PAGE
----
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Hi, I'm horror and science fiction author Steve Kozeniewski (pronounced: "causin' ooze key.") Welcome to my blog! You can also find me on Facebook, Twitter, Goodreads, and Amazon. You can e-mail me here, join my mailing list here, or request an e-autograph here. Free on this site you can listen to me recite one of my own short works, "The Thing Under the Bed."

Wednesday, November 18, 2009

The Last War: Chapter 76, Part 1

Lt. Colonel John Frost stood next to Larry Snaro. They were both very jittery about their assigned job of guarding the inside of this door to the Mongolian armory. Two Mongol guards were outside the door (the Americans were inside), completely oblivious to what was going on inside the building they were supposed to be guarding.

In nervousness Snaro had already almost fired his AS gun and given away the whole operation. It was a lucky thing that Frost had caught him before he did. If the Mongol guards or anyone else came in, they would have to shoot, but unless it was necessary they couldn't give away their position.

"They said we would have two jobs in this operation," griped the Air Force lieutenant, "Fly the mad bombers in, then fly 'em back out. That's it. The big shots never told us anything about guard duty."

"The only reason they chose us for this project is because we have groundpounding experience, Larry!" Frost exclaimed, "Besides, we can't do anything about it unless we want to be court martialled for insubordination. The bombing leader ranks me."

"He ranks you! Ah ha ha!"

The younger man laughed raucously at his older counterpart.

"Shut up," Frost said grumpily.

"It wouldn't even be so bad if it wasn't so damn cold out. We go from the hottest Mexican desert to the coldest Mongolian city."

Frost smiled and searched his memory for a moment.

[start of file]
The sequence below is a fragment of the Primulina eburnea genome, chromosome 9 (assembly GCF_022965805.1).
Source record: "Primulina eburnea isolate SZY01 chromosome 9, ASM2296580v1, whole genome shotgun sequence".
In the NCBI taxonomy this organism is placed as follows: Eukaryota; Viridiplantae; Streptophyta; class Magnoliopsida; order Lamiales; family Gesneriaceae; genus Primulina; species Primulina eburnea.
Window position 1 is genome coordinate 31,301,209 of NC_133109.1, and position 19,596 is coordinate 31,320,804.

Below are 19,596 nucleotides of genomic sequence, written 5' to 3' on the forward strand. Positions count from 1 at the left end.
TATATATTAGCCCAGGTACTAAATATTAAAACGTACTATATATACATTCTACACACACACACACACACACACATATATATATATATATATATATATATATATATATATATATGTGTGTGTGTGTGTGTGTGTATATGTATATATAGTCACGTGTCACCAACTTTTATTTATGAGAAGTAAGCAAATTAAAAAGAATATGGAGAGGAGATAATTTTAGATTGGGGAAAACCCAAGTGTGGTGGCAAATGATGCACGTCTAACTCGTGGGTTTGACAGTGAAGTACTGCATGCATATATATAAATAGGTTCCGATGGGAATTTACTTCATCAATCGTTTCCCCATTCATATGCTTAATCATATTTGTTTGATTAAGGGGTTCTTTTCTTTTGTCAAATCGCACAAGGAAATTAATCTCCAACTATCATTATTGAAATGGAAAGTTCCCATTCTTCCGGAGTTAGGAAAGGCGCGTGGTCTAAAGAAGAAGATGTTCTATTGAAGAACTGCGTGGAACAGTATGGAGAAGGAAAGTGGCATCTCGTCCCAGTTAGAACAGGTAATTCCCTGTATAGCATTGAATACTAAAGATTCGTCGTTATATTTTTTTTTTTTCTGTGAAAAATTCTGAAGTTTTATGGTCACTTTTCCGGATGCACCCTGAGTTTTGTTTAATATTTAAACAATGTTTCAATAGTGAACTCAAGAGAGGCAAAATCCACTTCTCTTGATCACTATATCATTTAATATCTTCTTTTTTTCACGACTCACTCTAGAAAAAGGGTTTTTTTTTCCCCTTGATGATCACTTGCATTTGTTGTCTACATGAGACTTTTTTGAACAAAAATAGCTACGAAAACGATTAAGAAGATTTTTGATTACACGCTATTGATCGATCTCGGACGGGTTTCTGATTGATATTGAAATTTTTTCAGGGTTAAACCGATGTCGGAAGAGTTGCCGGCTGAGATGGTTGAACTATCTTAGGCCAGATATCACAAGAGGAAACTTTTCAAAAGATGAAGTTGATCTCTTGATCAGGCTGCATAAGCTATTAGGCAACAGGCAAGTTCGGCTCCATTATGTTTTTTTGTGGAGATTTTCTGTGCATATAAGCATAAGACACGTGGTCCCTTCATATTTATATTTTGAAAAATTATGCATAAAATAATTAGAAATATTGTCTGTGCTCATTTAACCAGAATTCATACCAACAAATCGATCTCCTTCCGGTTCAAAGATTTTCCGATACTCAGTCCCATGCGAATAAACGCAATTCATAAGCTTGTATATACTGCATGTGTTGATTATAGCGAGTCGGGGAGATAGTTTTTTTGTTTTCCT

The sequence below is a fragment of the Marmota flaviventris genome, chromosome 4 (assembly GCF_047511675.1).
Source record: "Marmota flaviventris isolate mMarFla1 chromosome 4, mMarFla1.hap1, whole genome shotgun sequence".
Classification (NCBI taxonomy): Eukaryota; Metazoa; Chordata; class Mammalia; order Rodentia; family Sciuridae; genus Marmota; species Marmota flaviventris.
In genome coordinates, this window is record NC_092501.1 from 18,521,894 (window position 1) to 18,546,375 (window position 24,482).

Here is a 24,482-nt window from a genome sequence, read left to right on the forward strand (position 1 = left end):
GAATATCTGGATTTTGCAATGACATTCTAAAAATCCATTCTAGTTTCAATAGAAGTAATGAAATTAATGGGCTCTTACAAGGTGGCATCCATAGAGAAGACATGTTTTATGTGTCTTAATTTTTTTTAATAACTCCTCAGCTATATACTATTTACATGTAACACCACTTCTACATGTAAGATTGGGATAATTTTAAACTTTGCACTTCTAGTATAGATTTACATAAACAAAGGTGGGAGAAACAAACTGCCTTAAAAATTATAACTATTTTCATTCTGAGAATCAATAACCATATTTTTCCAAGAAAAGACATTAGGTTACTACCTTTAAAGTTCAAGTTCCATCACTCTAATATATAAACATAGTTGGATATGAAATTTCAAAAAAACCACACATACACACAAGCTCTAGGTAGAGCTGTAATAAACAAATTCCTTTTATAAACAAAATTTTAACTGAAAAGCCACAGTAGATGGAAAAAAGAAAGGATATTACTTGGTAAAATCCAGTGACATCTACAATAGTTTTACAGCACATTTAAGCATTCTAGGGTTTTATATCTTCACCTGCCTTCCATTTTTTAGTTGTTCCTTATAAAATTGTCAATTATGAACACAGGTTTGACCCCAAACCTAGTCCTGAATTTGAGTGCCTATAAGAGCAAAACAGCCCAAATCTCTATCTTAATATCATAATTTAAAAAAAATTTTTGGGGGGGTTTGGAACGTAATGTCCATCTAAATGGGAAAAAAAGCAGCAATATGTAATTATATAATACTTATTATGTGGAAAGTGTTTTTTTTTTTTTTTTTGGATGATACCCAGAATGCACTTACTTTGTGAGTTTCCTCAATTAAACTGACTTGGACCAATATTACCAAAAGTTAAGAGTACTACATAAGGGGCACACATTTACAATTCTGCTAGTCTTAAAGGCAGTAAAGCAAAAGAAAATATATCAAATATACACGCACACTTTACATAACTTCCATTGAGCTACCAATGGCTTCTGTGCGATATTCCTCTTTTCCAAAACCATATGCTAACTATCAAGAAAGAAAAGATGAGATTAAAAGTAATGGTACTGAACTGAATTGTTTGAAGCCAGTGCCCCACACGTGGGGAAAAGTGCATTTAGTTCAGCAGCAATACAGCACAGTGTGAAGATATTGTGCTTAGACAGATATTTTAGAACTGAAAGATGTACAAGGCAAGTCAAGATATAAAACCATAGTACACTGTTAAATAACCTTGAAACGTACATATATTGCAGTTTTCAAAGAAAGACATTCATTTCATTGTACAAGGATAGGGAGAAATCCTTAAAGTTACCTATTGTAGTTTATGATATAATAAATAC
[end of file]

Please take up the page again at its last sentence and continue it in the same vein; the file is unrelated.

"And now there came both mist and snow,
And it grew wondrous cold:
And ice, mast-high, came floating by,
As green as emerald.

"And through the drifts the snowy clifts
Did send a dismal sheen:
Nor shapes of men nor beasts we ken-
The ice was all between.

"The ice was here, the ice was there,
The ice was all around:
It cracked and growled, and roared and howled,
Like noises in a swound!"

Larry Snaro looked at his commander in a very peculiar manner.

"What?" he demanded.

"Coleridge," said Frost simply, "The Rime of the Ancient Mariner."

"Oh, now I see, so we're quoting poetry about the cold. Here's one for you:

"The blizzard and the avalanche may duel,
And drop twice as much their single ice,
And to the soldiers they are cruel,
As fickle as the chance of dice.

"No, my ire, though frozen, will not abate.
Though the snow may whip and blow,
The ice shall melt by the fire of my hate
For it is the seeds of war I sow."

Frost thought for a moment.

"Keats?" he suggested trepidaciously.

"No. Snaro."

The lieutenant turned smugly back to his guard duty.

Meanwhile, the demolitionists were pouring through the armory and setting charges. The idea was to destroy the defending Mongolian's munitions dump before the Alliance invasion force actually entered Mongolia. Since the taking of S├╝hbaatar, this armory in Ulan Bator was the largest in the country.

The sappers were also making heavy use of the contents of the armory, using the Mongols' own weapons against them. The grenades and Executioner drums stored there were being used to supplement the plastic explosives and charges the demolitionists had brought with them.